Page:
In that action, Jacobs said he was dismissed for refusing Adelson’s “illegal demands,” including an order that he fire Melo and replace him with Alves. Las Vegas Sands said in court briefs that it fired Jacobs for disobeying orders and working on unauthorized deals.
The company rehired Alves as outside counsel in the fall of 2010, a position he still holds. It is not known how much he is being paid.
In April of this year, Sands China opened Cotai Central, the $4 billion project it had temporarily abandoned in 2008, when the company stood at the brink. Within six hours of the opening, Sands China reported, more than 84,000 people pushed through the new casino’s doors.
Matt Isaacs and Lowell Bergman reported on this story for the Investigative Reporting Program of the University of California and PBS Frontline. Some of their work was underwritten by a grant from the Nathan Cummings Foundation. Engelberg is managing editor of ProPublica.
*******************NASA’s Mars rover two weeks from landing
By Agence France-Presse
Monday, July 16, 2012 23:21 EDT
WASHINGTON — NASA’s Curiosity rover is on target to arrive on Mars on August 6 for a two-year mission to find out whether microbial life once existed on the Red Planet, the US space agency said.
Landing the car-sized rover is of course no easy task, NASA scientists say.
“The Curiosity landing is the hardest NASA mission ever attempted in the history of robotic planetary exploration,” said the associate administrator for NASA’s Science Mission Directorate in Washington, John Grunsfeld.
“While the challenge is great, the team’s skill and determination give me high confidence in a successful landing,” Grunsfeld said in a statement.
Curiosity, which NASA scientists have described as a $2.5 billion dream machine, launched from Florida’s Cape Canaveral in November 2011, and aims to land in Mars’ Gale Crater near Mount Sharp at 0531 GMT on August 6.
The rover, which has six wheels and weighs nearly a ton (900 kilograms), is nearing the end of its 354-million-mile (570 million-kilometer) trek through space.
The vessel transporting Curiosity will glide through the planet’s upper atmosphere, instead of “dropping like a rock” onto Martian soil, in order to ensure as secure and precise a landing as possible.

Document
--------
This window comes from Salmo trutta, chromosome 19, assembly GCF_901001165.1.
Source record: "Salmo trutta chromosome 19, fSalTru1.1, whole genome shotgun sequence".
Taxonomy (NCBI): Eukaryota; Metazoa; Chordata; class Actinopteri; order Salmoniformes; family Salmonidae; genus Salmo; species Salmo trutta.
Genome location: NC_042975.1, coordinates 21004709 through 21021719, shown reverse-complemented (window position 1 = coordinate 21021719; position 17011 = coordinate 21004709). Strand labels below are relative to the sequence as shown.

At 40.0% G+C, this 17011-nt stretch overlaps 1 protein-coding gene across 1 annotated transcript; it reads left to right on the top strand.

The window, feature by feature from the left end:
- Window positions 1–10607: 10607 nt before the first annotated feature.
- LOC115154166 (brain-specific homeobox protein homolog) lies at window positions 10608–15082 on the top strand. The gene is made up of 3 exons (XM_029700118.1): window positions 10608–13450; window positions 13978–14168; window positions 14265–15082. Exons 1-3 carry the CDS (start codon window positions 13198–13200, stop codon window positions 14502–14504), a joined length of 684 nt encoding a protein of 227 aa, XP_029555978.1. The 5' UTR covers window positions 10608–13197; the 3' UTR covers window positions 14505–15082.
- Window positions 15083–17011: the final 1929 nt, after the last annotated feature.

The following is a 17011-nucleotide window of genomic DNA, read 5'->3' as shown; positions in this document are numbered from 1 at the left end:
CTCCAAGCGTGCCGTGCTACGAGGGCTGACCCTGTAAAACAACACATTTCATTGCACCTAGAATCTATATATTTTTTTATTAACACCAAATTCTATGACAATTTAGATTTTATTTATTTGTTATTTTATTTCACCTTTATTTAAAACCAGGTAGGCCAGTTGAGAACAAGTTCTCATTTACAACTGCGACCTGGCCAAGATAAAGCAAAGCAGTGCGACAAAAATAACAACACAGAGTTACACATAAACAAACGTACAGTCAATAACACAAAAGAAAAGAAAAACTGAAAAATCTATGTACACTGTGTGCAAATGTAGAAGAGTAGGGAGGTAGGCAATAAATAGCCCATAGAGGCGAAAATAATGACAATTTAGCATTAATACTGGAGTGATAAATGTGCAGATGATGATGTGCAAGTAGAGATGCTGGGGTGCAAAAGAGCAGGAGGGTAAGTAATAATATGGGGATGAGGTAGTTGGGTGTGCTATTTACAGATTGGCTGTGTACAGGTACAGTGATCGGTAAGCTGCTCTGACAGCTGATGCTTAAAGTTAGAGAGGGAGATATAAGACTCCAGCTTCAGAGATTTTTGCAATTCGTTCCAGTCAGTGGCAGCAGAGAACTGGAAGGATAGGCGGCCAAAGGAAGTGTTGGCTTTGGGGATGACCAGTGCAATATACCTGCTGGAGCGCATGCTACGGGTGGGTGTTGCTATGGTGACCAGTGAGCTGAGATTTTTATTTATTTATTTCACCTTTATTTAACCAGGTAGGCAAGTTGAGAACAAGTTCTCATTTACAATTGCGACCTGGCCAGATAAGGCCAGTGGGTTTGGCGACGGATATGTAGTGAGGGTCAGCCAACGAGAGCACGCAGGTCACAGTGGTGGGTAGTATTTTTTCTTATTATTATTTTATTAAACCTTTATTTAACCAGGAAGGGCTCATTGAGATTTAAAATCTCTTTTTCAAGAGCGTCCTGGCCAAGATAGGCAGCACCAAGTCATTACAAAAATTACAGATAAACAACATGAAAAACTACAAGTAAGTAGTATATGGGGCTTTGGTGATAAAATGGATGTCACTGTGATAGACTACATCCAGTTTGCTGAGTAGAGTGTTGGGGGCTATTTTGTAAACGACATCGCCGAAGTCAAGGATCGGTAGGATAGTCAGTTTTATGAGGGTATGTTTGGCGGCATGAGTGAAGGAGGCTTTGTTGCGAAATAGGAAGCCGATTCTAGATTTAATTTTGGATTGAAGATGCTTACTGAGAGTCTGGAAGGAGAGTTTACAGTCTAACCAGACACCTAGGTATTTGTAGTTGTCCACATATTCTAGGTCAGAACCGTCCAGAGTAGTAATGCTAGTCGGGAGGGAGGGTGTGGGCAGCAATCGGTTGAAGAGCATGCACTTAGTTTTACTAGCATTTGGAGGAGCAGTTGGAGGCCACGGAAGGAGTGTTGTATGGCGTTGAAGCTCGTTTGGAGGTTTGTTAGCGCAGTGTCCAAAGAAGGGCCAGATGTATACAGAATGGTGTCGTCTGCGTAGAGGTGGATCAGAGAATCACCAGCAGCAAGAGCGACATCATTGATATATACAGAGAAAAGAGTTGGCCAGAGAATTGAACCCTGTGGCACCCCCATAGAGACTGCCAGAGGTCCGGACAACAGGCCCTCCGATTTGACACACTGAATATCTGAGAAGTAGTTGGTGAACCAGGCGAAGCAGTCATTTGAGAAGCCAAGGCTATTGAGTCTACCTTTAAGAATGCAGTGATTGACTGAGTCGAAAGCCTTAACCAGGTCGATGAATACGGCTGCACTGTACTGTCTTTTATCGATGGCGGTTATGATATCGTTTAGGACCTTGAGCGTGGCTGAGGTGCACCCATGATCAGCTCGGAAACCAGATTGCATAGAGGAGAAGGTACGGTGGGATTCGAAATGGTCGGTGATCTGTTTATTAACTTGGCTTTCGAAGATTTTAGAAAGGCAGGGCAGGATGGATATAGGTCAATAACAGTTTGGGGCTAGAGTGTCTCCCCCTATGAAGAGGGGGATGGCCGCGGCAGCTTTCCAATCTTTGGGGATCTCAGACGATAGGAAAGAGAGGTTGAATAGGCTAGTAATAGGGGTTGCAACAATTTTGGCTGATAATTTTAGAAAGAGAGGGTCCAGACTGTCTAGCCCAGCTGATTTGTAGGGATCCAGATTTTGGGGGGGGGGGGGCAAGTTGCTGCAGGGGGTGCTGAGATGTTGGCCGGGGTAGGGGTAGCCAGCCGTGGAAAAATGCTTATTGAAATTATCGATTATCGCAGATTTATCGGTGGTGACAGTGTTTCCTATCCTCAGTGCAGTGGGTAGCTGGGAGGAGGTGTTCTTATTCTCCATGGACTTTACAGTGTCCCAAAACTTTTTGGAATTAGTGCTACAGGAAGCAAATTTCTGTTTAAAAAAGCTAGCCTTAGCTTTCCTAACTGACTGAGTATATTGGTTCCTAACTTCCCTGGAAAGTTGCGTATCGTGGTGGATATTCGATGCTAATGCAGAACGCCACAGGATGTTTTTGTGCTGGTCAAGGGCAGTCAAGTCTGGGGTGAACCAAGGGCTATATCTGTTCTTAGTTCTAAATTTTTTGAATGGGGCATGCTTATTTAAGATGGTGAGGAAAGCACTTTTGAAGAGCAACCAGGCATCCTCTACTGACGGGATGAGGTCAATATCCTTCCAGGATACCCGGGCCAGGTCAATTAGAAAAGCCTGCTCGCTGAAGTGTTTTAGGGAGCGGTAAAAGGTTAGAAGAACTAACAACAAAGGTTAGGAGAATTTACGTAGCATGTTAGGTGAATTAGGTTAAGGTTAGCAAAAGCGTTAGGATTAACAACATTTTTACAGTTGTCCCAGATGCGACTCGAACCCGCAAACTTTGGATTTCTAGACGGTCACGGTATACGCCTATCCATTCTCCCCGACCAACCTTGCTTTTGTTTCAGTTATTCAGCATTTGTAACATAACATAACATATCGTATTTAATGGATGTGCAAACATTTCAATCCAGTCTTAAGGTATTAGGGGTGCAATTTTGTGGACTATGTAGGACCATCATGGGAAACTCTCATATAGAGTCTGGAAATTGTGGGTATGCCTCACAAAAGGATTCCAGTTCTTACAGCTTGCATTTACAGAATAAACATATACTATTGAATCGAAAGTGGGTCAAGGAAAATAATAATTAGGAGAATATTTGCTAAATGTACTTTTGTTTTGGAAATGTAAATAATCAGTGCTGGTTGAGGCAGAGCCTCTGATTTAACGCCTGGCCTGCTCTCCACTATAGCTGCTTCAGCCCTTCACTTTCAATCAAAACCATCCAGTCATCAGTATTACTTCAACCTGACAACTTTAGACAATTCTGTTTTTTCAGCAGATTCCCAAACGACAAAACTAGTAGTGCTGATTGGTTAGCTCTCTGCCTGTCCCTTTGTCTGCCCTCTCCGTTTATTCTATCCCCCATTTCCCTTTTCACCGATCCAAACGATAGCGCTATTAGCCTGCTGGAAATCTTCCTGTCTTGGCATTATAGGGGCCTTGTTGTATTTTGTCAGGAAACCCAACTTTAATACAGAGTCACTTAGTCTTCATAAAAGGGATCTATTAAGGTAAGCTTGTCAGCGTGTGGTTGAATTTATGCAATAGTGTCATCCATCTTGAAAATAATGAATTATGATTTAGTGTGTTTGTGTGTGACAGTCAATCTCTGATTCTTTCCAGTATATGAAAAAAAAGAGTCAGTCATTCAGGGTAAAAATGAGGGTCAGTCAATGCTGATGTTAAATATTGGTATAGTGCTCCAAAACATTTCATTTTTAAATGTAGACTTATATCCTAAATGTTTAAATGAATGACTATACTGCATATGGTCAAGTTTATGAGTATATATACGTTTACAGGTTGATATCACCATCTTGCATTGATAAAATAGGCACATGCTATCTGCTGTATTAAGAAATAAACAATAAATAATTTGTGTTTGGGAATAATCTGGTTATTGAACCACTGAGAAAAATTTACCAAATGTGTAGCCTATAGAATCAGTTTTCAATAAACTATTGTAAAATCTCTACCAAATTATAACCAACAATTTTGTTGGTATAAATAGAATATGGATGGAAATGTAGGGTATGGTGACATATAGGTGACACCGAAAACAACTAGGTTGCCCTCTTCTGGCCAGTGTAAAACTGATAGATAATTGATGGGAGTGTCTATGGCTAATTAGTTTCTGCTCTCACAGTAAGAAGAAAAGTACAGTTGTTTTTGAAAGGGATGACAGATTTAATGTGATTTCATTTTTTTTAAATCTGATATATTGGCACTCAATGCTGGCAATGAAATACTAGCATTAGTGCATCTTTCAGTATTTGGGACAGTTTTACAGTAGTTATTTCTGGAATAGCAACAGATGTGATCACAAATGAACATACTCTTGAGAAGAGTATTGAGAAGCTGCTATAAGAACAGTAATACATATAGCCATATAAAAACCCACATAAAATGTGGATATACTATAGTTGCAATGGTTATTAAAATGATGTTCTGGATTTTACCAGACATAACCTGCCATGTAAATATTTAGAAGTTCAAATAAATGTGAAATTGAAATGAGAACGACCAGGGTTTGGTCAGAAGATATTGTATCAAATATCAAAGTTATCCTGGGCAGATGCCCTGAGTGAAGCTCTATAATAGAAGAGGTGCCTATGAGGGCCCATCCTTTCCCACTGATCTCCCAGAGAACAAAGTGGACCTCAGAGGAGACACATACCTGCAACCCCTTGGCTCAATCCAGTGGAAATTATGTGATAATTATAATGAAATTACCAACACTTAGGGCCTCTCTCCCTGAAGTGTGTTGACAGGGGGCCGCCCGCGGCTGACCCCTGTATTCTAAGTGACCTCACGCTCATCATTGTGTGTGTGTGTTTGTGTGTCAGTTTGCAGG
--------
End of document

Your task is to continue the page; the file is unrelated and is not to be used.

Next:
NASA mission directors say that unlike previous probes, Curiosity is too heavy to sustain an impact cushioned by airbags.
Instead, engineers at NASA’s Jet Propulsion Laboratory (JPL) in Pasadena, California say they have opted for a “sky crane” method — a “backpack with retro-rockets” controlling speed will gently deposit Curiosity on Mars.
In the seven minutes prior to landing, the spacecraft carrying the rover will decelerate from about 13,200 miles per hour to just 1.7 miles per hour, slowed by a giant parachute.
“Those seven minutes are the most challenging part of this entire mission,” said the JPL’s Mars Science Laboratory project manager, Pete Theisinger.
“For the landing to succeed, hundreds of events will need to go right, many with split-second timing and all controlled autonomously by the spacecraft,” Theisinger added.
“We’ve done all we can think of to succeed. We expect to get Curiosity safely onto the ground, but there is no guarantee. The risks are real.”
In June, NASA reported it had narrowed the landing ellipse — now four miles wide by 12 miles long instead of 12 miles wide and 16 miles long — to allow Curiosity to arrive at Mount Sharp several months earlier.
Curiosity is two times longer and five times heavier than the two preceding Mars rovers, Spirit and Opportunity, and is equipped with 10 scientific instruments.
Carrying a nuclear generator, it has a mast with high-definition cameras and a laser to study targets at a distance of up to seven meters.